The 1979 Neil Diamond song, “Forever in Blue Jeans,” has little to do with anything beyond the title of this post. The song is a paean to the virtues of simple things, like blue jeans, to be preferred over more expensive clothing, as long as one has one’s beloved by one’s side. Well, of course. Except that blue jeans are way, way more than inexpensive clothing in our world-wide culture. Will blue jeans continue to be as popular in the decades and centuries to come as they are today? Will we, as a species, truly and literally be forever in blue jeans?
Let’s start with a bit of history, gleaned from Wikipedia and the Levi-Strauss websites.
Our modern-day jeans date back to the Renaissance, when sailors wore denim trousers that were sold in Genoa, Italy. “Blue jeans” equals “bleu de Genes.” The word denim comes from “De Nimes,” which implies that the fabric was woven in De Nimes, France. Some fabric came from Dongari Killa, India, hence, “dungaree.” Search these terms for more details on the word derivations.
This coarse fabric was favored for its wearability and durability. The wikipedia article states, “These trousers were laundered by dragging them in nets behind the ship, and the sea water and sun would gradually bleach them to white.” (No doubt they were then sold as “stonewashed” or “distressed,” and then sold for a high price at the local mall.)
From the Renaissance, we jump to the 19th century, and Levi Strauss, who I thought had invented blue jeans for cowboys and the miners of the California Gold Rush. Not true. The company was responsible, however, for the innovation of copper riveting at stress points at the pockets. From then, until the mid 20th century, dungarees or blue jeans were seen as workingman’s wear. Until the mid-1950’s, you were otherwise unlikely to wear blue jeans unless you were a small boy, or were riding a horse.
In the mid-1950’s, teenagers began wearing jeans for casual attire, and with some waxing and waning and waxing again, the fashion made its way through the sixties, when it took off and never went away.
Denim is as durable now as it was in the 15th century. It looks good whether new or old, dark or faded. You have your choice of wide leg, narrow, boot cut, flare, hi-rise, low rise, natural waist. They can be very long (to be worn with high heels), ankle-length, knee-length, or Daisy Dukes, and they can be cut-offs or hemmed. They don’t have to be pants; they can be a skirt or a jacket. Denim can be shredded, feathered, and stained. This is a fabric that looks great no matter what you do to it.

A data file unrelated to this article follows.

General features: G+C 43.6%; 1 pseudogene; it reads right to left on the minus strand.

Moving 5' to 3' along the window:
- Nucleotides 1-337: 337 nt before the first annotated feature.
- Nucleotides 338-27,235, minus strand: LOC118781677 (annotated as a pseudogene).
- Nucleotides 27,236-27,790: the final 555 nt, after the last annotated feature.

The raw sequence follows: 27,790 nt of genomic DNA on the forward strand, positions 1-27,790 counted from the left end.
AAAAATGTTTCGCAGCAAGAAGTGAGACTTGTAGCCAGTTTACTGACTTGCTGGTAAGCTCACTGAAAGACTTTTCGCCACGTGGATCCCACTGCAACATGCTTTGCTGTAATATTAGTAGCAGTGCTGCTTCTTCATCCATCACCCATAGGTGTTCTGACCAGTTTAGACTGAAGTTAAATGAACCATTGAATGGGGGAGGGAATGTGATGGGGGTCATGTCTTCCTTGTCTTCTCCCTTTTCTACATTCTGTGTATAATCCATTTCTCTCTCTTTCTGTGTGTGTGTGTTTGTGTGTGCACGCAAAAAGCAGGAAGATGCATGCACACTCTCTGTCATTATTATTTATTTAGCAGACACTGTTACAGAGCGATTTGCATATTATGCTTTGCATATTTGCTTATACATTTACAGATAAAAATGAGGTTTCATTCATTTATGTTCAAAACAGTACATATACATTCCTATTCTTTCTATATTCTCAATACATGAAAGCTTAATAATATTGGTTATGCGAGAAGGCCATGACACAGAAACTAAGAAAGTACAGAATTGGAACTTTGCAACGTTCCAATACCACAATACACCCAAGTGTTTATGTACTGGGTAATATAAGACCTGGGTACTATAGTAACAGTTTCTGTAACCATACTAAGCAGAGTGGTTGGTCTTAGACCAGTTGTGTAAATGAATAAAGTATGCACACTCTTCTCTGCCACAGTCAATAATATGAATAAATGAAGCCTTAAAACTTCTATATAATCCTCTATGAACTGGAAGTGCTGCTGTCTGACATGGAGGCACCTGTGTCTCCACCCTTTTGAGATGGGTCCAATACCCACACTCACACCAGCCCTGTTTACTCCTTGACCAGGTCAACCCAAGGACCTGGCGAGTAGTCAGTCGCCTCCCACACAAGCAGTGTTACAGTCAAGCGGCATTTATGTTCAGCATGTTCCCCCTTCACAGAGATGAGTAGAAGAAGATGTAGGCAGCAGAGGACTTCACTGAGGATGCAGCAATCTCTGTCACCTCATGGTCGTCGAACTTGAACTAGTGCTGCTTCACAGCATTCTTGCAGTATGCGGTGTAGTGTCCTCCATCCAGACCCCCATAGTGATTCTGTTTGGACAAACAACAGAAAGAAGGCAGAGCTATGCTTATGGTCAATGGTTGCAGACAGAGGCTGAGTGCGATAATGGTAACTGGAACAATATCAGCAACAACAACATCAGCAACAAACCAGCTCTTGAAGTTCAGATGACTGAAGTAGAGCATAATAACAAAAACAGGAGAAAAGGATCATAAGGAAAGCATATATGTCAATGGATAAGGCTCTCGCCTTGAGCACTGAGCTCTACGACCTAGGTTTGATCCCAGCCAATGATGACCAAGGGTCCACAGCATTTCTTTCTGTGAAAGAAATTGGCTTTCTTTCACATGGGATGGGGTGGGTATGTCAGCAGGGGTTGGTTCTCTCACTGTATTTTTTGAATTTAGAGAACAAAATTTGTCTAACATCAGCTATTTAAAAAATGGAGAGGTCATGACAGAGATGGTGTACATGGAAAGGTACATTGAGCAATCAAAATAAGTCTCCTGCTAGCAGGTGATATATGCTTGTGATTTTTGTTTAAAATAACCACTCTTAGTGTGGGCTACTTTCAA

Blue denim of any wash looks good with any other color, even colors normally difficult to pair with blue. I would not normally pair dark blue and black, for instance, but blue jeans with a black leather jacket is a decent outfit almost anywhere. Blue jeans are to clothing as pasta is to food–made up of a seemingly infinite number of shapes and types, and compatible with any sauce or accessory.
It’s hard to see how any of this will go away any time soon. But dare we believe that we will, in the year 2323 (assuming our species and planet is not consumed by Armageddon), be walking about Buenos Aires, Denver, Beijing, or Cairo in blue jeans similar to what we are wearing today? What if we manage to colonize the Solar System? Will we wear blue jeans on Mars?
Obviously Mars, or the Moon habitats would have to be domed and pressurized, because even the most fashionable jeans won’t protect you from the vacuum, extremes in temperature, or from cosmic radiation. But what better to wear while plowing your land allotment on a terraformed Mars than your trusty Levis?
In the end, I don’t believe there is any way to predict fashion, and no matter how ubiquitous blue jeans become, acceptance can mysteriously disappear.
Back in the late ’70s, I had a pair of “dress jeans.” They were dark blue, very wide leg, high-waisted, and ironed to obtain a knife-sharp crease. They were to be worn with big shoes and a dressy blouse. I wore this outfit to a party–the invitation read “casual”– and my husband wore dressy blue jeans too, a less ridiculous male version of the style of the time. We arrived at the party and were surprised to see that everyone was “dressy casual.” Very dressy casual. No other jeans in sight. Yes, we felt kinda weird, and yes, I know it was stupid to feel weird, but we were young, and we did.
So perhaps Lt. Uhura ought not have her ice skating costume-ish Star Fleet redone in acid-wash. It may not be the done thing at all, no matter how plausible it would seem right now.